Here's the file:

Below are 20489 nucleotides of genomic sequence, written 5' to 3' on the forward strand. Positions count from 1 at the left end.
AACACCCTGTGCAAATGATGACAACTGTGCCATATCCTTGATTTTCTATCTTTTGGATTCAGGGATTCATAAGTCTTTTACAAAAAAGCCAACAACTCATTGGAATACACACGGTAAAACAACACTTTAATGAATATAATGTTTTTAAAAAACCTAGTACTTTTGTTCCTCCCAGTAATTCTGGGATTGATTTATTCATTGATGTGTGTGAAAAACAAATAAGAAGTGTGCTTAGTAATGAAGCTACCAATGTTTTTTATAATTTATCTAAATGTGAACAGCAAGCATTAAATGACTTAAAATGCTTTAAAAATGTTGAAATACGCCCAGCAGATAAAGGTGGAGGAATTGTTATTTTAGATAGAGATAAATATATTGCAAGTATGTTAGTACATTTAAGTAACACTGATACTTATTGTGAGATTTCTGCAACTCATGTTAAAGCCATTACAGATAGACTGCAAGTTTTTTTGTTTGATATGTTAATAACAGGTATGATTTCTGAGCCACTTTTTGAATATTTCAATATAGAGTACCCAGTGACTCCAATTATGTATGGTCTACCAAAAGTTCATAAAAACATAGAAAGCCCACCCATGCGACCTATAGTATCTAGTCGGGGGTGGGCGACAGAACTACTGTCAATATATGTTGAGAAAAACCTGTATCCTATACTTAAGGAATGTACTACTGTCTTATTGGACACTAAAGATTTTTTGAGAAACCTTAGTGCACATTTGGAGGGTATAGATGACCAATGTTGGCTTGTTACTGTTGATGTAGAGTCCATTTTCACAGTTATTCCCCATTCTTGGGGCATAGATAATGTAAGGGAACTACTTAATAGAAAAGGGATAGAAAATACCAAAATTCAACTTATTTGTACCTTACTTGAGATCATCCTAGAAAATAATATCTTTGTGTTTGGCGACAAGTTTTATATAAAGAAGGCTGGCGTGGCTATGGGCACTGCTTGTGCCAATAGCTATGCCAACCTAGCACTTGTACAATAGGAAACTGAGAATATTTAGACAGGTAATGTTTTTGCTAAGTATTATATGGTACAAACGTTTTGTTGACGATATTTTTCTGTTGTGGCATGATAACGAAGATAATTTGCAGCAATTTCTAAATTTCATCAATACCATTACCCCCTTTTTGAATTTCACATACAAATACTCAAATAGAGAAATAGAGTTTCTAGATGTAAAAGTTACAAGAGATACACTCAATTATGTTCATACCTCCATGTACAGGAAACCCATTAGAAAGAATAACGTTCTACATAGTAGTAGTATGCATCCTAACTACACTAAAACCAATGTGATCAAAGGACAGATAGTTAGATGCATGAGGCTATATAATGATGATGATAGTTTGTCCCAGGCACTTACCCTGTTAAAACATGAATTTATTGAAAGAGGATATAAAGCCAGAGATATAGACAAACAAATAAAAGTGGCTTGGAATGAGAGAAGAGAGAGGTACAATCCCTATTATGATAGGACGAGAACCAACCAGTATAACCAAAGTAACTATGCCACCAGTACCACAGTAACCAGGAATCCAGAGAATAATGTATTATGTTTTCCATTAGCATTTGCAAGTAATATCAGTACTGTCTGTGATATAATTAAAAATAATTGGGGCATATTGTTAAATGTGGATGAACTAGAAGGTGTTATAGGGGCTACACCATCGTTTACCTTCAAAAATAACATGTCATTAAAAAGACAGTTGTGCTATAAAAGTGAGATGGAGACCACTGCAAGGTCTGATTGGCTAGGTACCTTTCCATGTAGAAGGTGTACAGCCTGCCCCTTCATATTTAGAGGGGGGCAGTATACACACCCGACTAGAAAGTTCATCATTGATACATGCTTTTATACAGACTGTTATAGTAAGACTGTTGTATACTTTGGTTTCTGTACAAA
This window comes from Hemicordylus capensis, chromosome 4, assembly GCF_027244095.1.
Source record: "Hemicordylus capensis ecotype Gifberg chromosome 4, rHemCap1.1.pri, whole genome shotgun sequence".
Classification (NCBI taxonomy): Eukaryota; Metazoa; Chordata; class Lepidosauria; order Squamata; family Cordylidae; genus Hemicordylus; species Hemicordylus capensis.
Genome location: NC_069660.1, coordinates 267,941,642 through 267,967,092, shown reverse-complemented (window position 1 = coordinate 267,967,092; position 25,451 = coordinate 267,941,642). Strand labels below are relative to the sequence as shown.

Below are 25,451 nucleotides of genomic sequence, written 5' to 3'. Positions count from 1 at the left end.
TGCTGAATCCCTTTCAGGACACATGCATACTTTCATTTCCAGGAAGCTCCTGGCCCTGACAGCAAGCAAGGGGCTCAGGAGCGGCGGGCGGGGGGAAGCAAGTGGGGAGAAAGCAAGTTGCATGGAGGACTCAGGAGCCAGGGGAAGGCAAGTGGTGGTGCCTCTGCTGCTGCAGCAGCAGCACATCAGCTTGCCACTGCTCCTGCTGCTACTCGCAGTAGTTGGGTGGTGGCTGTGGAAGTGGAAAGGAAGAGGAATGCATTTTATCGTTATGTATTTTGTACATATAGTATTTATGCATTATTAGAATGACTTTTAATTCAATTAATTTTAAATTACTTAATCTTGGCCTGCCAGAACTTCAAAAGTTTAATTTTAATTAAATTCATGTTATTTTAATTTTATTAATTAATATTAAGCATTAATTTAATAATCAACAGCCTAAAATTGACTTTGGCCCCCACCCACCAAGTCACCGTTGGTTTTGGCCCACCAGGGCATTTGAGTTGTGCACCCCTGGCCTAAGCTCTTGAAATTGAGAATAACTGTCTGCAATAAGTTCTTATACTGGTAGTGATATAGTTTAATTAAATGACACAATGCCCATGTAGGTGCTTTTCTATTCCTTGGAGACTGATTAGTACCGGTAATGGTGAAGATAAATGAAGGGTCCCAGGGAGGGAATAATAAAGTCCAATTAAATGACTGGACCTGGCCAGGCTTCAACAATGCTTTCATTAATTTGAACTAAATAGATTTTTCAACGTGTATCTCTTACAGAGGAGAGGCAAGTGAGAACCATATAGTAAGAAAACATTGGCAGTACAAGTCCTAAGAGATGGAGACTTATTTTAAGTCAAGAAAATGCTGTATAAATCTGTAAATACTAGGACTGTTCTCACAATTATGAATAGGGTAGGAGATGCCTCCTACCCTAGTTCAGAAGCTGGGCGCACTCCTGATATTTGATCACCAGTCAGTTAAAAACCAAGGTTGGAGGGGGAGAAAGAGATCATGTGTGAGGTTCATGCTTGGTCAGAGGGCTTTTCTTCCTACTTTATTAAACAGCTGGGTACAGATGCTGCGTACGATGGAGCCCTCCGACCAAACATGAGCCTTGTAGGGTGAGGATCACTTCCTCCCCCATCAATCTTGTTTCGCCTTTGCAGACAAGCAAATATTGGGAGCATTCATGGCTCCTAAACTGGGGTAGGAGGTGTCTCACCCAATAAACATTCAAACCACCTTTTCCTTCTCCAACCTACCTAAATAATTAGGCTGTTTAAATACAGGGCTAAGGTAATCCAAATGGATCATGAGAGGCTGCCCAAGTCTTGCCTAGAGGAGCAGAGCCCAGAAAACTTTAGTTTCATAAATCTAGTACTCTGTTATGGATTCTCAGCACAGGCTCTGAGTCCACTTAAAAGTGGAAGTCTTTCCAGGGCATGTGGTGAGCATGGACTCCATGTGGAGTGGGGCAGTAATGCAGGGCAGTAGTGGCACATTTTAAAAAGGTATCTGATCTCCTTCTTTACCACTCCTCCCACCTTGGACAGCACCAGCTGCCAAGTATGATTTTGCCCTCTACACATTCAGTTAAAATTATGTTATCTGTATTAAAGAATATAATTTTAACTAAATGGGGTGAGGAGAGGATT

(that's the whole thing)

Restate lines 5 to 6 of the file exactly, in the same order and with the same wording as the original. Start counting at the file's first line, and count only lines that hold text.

Classification (NCBI taxonomy): Eukaryota; Metazoa; Chordata; class Lepidosauria; order Squamata; family Cordylidae; genus Hemicordylus; species Hemicordylus capensis.
Genome location: NC_069660.1, coordinates 267,941,642 through 267,967,092, shown reverse-complemented (window position 1 = coordinate 267,967,092; position 25,451 = coordinate 267,941,642). Strand labels below are relative to the sequence as shown.